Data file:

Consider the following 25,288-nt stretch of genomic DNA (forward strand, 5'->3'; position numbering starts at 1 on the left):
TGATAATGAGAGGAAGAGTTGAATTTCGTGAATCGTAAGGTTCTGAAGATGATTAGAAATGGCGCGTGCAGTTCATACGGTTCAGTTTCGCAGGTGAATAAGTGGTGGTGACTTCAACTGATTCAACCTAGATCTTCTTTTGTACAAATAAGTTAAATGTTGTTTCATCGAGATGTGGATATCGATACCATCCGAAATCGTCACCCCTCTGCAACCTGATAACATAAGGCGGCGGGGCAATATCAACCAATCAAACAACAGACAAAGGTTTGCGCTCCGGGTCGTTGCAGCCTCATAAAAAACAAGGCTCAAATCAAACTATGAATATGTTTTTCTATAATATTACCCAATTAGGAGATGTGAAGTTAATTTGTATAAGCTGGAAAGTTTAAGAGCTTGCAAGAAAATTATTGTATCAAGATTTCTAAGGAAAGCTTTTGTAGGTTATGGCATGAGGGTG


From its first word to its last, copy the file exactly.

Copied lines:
Consider the following 25,288-nt stretch of genomic DNA (forward strand, 5'->3'; position numbering starts at 1 on the left):
TGATAATGAGAGGAAGAGTTGAATTTCGTGAATCGTAAGGTTCTGAAGATGATTAGAAATGGCGCGTGCAGTTCATACGGTTCAGTTTCGCAGGTGAATAAGTGGTGGTGACTTCAACTGATTCAACCTAGATCTTCTTTTGTACAAATAAGTTAAATGTTGTTTCATCGAGATGTGGATATCGATACCATCCGAAATCGTCACCCCTCTGCAACCTGATAACATAAGGCGGCGGGGCAATATCAACCAATCAAACAACAGACAAAGGTTTGCGCTCCGGGTCGTTGCAGCCTCATAAAAAACAAGGCTCAAATCAAACTATGAATATGTTTTTCTATAATATTACCCAATTAGGAGATGTGAAGTTAATTTGTATAAGCTGGAAAGTTTAAGAGCTTGCAAGAAAATTATTGTATCAAGATTTCTAAGGAAAGCTTTTGTAGGTTATGGCATGAGGGTG